'Vatileaks' investigators to meet with resigning Pope Benedict XVI
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Investigators into theso-called "Vatileaks" scandal were to meet with Pope Benedict XVI, two months after submitting their secret report into the leaks of papal documents to a journalist.
The three retired cardinals, Julian Herranz of Spain,Slovakian Jozef Tomko and Italian Salvatore De Giorgi, were set to see the pope at 11:00 am today, according to the Vatican's daily programme.
The meeting comes just three days before Benedict steps down following his shock resignation announcement on January 11. The 85-year-old German pope cited his age as the main factor in his nearly unprecedented decision, but observers said Vatileaks may have been the last straw in a scandal-ridden papacy.
The run-up to next month's conclave to elect a successor to Benedict has seen new scandals and allegations emerge, including claims of "inappropriate behaviour" on the part of one of the cardinal electors, Keith O'Brien of Britain.
Already four other members of the conclave are associated with the paedophile priest scandals that have dominated Benedict's eight years on the papal throne.The Vatican's Secretariat of State -- the government of the Catholic Church -- took the unusual step on Saturday ofissuing a statement slamming "completely false news stories" as an attempt to influence the secret conclave.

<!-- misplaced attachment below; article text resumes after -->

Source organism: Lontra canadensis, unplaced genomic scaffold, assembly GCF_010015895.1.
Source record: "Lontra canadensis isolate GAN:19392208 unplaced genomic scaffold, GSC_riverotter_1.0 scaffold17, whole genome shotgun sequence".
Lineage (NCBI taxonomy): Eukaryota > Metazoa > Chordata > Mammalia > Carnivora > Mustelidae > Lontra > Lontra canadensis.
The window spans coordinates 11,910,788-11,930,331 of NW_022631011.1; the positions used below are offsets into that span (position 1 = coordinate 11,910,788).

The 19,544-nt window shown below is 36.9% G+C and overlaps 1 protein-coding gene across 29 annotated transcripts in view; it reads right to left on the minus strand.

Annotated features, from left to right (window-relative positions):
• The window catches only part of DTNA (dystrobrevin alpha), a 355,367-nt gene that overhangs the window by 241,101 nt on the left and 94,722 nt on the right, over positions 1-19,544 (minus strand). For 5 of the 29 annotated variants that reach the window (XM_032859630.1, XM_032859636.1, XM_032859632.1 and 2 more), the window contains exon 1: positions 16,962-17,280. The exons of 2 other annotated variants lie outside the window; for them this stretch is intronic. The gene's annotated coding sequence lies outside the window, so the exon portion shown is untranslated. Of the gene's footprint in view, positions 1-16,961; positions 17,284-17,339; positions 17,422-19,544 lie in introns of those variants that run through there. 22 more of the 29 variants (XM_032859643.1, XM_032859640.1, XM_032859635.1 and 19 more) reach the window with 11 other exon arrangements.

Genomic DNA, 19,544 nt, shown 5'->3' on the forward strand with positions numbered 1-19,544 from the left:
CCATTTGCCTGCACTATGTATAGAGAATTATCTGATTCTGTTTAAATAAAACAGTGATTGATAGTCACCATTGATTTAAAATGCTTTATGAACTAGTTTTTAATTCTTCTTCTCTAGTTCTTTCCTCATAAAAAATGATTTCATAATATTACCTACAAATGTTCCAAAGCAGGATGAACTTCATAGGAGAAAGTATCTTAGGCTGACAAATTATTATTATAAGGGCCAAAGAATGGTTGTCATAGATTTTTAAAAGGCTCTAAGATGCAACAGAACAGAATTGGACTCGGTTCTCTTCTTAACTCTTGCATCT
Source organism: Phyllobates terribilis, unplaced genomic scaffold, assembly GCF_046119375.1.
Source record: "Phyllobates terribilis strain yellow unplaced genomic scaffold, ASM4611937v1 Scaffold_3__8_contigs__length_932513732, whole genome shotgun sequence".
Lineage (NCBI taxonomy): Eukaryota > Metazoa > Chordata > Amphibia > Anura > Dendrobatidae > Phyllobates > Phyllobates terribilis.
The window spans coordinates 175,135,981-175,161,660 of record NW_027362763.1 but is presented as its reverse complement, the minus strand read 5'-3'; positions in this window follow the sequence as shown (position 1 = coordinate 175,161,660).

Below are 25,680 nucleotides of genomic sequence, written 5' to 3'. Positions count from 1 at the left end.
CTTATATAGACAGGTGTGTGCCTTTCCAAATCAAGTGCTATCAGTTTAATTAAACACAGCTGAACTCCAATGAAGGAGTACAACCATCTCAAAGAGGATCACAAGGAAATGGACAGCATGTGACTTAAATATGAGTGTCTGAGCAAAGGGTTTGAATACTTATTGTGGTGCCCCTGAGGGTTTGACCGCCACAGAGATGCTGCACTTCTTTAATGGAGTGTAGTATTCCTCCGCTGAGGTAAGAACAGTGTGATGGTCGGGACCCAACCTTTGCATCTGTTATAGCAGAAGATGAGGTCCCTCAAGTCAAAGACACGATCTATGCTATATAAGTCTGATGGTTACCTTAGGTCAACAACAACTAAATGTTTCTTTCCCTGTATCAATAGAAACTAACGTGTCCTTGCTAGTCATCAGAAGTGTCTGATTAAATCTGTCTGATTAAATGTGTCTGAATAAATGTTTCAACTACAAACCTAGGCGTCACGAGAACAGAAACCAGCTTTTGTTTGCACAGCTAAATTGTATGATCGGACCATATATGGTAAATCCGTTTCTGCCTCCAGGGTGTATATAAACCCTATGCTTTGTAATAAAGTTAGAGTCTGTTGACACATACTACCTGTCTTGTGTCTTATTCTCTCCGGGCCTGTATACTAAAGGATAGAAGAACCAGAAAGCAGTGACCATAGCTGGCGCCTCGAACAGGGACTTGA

Italy's Panorama news weekly and the Repubblica daily had said on Thursday that the cardinals' report to the pope contained allegations of corruption and of blackmail attempts against gay Vatican clergy, as well as favouritism based on gay relationships.
The report was meant to be strictly for the pope's eyesonly, but Italian media have said the cardinals will alsoshare their conclusions with other cardinals before the pope'sdeparture on Thursday.
Vatican spokesman Federico Lombardi on Saturday dismissed the media reports as "gossip, disinformation and sometimes calumny". In a statement on Vatican Radio's website, Lombardi said: "There are people who are trying to take advantage of this moment of surprise and disorientation of weak souls to sow confusion and discredit the Church and its government." The three cardinals -- all over 80 and thus not entitled to vote in the conclave -- questioned dozens of Vatican officials, both laypeople and clergy, in parallel with a police probe.